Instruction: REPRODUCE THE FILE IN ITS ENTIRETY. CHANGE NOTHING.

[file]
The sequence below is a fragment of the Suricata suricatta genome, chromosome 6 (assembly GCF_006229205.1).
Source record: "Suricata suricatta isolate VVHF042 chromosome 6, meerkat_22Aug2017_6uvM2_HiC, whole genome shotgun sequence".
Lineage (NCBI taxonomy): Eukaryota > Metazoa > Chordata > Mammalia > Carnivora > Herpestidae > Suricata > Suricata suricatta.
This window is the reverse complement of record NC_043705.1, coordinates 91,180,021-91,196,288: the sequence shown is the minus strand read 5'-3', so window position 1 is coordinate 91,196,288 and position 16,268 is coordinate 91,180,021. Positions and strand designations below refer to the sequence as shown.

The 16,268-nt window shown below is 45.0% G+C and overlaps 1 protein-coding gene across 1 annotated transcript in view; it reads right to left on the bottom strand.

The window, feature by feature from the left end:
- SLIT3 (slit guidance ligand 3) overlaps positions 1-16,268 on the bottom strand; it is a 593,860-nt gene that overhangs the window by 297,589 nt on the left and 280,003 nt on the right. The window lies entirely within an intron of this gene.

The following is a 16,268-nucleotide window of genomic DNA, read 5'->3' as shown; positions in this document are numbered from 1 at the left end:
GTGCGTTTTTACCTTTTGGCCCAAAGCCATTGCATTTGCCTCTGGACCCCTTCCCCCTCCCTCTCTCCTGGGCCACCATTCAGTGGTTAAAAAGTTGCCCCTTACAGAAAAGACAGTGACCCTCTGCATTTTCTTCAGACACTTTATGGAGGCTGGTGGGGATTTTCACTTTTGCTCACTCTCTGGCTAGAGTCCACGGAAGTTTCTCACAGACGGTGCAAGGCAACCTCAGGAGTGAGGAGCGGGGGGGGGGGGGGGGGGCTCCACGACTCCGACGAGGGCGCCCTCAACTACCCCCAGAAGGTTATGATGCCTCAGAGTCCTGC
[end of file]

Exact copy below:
The sequence below is a fragment of the Suricata suricatta genome, chromosome 6 (assembly GCF_006229205.1).
Source record: "Suricata suricatta isolate VVHF042 chromosome 6, meerkat_22Aug2017_6uvM2_HiC, whole genome shotgun sequence".
Lineage (NCBI taxonomy): Eukaryota > Metazoa > Chordata > Mammalia > Carnivora > Herpestidae > Suricata > Suricata suricatta.
This window is the reverse complement of record NC_043705.1, coordinates 91,180,021-91,196,288: the sequence shown is the minus strand read 5'-3', so window position 1 is coordinate 91,196,288 and position 16,268 is coordinate 91,180,021. Positions and strand designations below refer to the sequence as shown.

The 16,268-nt window shown below is 45.0% G+C and overlaps 1 protein-coding gene across 1 annotated transcript in view; it reads right to left on the bottom strand.

The window, feature by feature from the left end:
- SLIT3 (slit guidance ligand 3) overlaps positions 1-16,268 on the bottom strand; it is a 593,860-nt gene that overhangs the window by 297,589 nt on the left and 280,003 nt on the right. The window lies entirely within an intron of this gene.

The following is a 16,268-nucleotide window of genomic DNA, read 5'->3' as shown; positions in this document are numbered from 1 at the left end:
GTGCGTTTTTACCTTTTGGCCCAAAGCCATTGCATTTGCCTCTGGACCCCTTCCCCCTCCCTCTCTCCTGGGCCACCATTCAGTGGTTAAAAAGTTGCCCCTTACAGAAAAGACAGTGACCCTCTGCATTTTCTTCAGACACTTTATGGAGGCTGGTGGGGATTTTCACTTTTGCTCACTCTCTGGCTAGAGTCCACGGAAGTTTCTCACAGACGGTGCAAGGCAACCTCAGGAGTGAGGAGCGGGGGGGGGGGGGGGGGGCTCCACGACTCCGACGAGGGCGCCCTCAACTACCCCCAGAAGGTTATGATGCCTCAGAGTCCTGC